Simply put, The Last Cube is one of the cleverest puzzle games I've ever played. If you like puzzle games that really, really make you think, buy it. There–now the rest of this review is just fluff.
If rolling a cube around various square tile and cube-based environments sounds boring, then you're wrong. These levels are so darned tricky to navigate that you'll be scratching your head (or some body part) for sure.
Basically, the gameplay is simple: the cube can be stamped with a symbol, which can be used to trigger switches, elevators and lasers. Different symbols also give the cube different abilities, like being able to rotate, build stairs downwards, zip quickly a few squares (to avoid hazardous obstacles), clone itself and teleport. A cube has six facets so it's possible to stamp the cube with six different abilities, or stamp all six with the same one. The symbol can also be transferred to other cubes, some will be under your control and some not. It’s a simple basic gameplay mechanic that opens up some of the most devilish puzzle design I've ever seen–yet they're always doable, always solvable.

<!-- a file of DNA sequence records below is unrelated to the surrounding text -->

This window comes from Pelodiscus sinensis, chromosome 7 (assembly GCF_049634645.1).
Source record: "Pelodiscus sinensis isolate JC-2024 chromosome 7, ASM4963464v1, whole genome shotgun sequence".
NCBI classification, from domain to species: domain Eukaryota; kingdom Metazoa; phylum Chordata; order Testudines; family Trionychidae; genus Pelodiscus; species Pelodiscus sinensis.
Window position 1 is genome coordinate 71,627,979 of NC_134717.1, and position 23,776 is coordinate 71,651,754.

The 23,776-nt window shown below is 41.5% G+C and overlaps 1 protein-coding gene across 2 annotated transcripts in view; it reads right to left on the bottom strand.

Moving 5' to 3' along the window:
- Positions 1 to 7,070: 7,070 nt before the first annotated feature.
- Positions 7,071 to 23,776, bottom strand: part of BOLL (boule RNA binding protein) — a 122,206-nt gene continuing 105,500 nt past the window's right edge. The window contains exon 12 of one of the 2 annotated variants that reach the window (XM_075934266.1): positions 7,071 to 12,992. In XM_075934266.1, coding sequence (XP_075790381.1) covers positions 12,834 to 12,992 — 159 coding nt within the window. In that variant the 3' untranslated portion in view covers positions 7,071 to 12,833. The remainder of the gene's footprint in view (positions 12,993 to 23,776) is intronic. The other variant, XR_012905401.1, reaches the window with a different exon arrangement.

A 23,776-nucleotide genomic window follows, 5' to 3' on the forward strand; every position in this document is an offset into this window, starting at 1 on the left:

I've sat trying different moves on a level for an hour or more totally baffled as to how you're supposed to navigate it, and then BAM! –the penny finally drops, and it's off to the next level. If taking that long to figure out a solution is not your thing, then maybe The Last Cube isn't for you, because the solution is rarely immediately apparent, and neither is the path you need to take.
One thing I didn't like was that unlocking new levels may involve figuring out how to leave the previous level with the Cube stamped with the required symbol. This means you may have to go back and replay a level again, just to be able to continue.
The Last Cube is only £14.99 on the Xbox store which represents decent value as it's addictive and is gonna take you hours and hours to complete, with additional challenges (such as limited turns or a time limit) to go back and try as well. It's a game you can dip in and out of, and it kept drawing me back–and not many games have done that of late.